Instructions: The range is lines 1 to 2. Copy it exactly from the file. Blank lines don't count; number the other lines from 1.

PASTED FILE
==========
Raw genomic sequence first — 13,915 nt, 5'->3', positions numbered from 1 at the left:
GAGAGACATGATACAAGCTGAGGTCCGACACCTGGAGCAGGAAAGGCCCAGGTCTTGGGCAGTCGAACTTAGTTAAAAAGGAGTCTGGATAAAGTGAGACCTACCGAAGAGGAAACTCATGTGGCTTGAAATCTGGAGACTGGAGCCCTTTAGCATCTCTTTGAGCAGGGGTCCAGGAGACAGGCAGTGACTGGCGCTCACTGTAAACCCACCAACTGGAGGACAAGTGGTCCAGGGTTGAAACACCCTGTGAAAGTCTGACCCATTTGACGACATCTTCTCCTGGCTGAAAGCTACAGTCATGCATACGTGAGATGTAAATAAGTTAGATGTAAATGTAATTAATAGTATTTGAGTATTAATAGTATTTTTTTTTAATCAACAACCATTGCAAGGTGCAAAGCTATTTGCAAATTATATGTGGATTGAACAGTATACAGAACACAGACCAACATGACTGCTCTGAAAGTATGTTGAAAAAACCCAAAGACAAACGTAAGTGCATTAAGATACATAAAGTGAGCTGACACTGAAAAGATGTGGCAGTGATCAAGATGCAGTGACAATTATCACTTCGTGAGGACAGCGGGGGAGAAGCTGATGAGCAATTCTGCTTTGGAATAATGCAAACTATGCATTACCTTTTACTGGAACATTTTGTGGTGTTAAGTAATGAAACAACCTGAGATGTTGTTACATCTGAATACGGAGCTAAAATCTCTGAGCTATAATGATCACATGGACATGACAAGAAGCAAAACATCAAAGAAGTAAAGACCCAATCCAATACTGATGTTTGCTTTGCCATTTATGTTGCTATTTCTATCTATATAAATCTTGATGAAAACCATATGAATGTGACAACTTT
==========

Raw genomic sequence first — 13,915 nt, 5'->3', positions numbered from 1 at the left:
GAGAGACATGATACAAGCTGAGGTCCGACACCTGGAGCAGGAAAGGCCCAGGTCTTGGGCAGTCGAACTTAGTTAAAAAGGAGTCTGGATAAAGTGAGACCTACCGAAGAGGAAACTCATGTGGCTTGAAATCTGGAGACTGGAGCCCTTTAGCATCTCTTTGAGCAGGGGTCCAGGAGACAGGCAGTGACTGGCGCTCACTGTAAACCCACCAACTGGAGGACAAGTGGTCCAGGGTTGAAACACCCTGTGAAAGTCTGACCCATTTGACGACATCTTCTCCTGGCTGAAAGCTACAGTCATGCATACGTGAGATGTAAATAAGTTAGATGTAAATGTAATTAATAGTATTTGAGTATTAATAGTATTTTTTTTTAATCAACAACCATTGCAAGGTGCAAAGCTATTTGCAAATTATATGTGGATTGAACAGTATACAGAACACAGACCAACATGACTGCTCTGAAAGTATGTTGAAAAAACCCAAAGACAAACGTAAGTGCATTAAGATACATAAAGTGAGCTGACACTGAAAAGATGTGGCAGTGATCAAGATGCAGTGACAATTATCACTTCGTGAGGACAGCGGGGGAGAAGCTGATGAGCAATTCTGCTTTGGAATAATGCAAACTATGCATTACCTTTTACTGGAACATTTTGTGGTGTTAAGTAATGAAACAACCTGAGATGTTGTTACATCTGAATACGGAGCTAAAATCTCTGAGCTATAATGATCACATGGACATGACAAGAAGCAAAACATCAAAGAAGTAAAGACCCAATCCAATACTGATGTTTGCTTTGCCATTTATGTTGCTATTTCTATCTATATAAATCTTGATGAAAACCATATGAATGTGACAACTTT